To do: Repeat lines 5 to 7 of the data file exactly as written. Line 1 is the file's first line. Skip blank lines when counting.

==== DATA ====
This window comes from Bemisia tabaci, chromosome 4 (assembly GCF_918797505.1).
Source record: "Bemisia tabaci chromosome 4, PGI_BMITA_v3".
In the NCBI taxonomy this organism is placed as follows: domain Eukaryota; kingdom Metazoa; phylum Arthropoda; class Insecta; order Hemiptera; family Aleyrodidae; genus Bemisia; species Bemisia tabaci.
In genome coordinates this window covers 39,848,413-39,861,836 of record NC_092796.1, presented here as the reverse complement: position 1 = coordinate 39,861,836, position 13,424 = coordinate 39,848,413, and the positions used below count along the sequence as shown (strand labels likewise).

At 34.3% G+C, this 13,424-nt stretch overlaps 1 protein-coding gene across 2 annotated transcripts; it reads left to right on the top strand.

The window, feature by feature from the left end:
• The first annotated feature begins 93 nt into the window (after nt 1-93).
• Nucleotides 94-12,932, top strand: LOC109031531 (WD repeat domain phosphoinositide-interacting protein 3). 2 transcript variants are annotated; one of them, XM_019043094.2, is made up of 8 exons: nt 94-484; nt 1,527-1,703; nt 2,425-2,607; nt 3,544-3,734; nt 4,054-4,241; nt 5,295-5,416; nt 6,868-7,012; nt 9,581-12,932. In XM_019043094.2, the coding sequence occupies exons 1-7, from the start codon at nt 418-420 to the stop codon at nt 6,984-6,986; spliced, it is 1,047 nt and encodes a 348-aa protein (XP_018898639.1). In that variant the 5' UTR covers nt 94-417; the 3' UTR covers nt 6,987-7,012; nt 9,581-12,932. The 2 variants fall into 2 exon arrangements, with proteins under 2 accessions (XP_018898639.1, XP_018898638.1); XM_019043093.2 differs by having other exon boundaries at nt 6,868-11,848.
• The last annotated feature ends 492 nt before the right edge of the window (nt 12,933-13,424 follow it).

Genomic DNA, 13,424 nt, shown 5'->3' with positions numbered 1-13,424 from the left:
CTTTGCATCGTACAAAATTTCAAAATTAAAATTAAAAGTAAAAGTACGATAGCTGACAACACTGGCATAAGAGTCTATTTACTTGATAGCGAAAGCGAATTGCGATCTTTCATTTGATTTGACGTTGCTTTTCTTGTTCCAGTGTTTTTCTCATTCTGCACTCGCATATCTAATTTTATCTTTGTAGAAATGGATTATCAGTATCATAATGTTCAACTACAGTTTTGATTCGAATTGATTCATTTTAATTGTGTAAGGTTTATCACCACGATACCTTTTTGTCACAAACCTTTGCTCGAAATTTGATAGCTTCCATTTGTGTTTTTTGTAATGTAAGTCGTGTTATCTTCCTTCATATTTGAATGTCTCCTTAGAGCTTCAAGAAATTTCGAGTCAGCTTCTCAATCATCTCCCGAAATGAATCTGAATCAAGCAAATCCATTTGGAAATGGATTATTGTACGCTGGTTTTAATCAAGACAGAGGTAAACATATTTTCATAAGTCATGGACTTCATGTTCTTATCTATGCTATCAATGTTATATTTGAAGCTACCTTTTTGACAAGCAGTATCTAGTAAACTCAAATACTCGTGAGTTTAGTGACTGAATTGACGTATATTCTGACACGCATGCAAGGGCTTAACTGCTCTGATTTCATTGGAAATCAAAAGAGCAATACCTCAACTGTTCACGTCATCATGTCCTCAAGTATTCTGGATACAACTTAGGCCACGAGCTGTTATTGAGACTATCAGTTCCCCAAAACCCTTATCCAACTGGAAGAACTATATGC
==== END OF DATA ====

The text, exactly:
At 34.3% G+C, this 13,424-nt stretch overlaps 1 protein-coding gene across 2 annotated transcripts; it reads left to right on the top strand.

The window, feature by feature from the left end:
• The first annotated feature begins 93 nt into the window (after nt 1-93).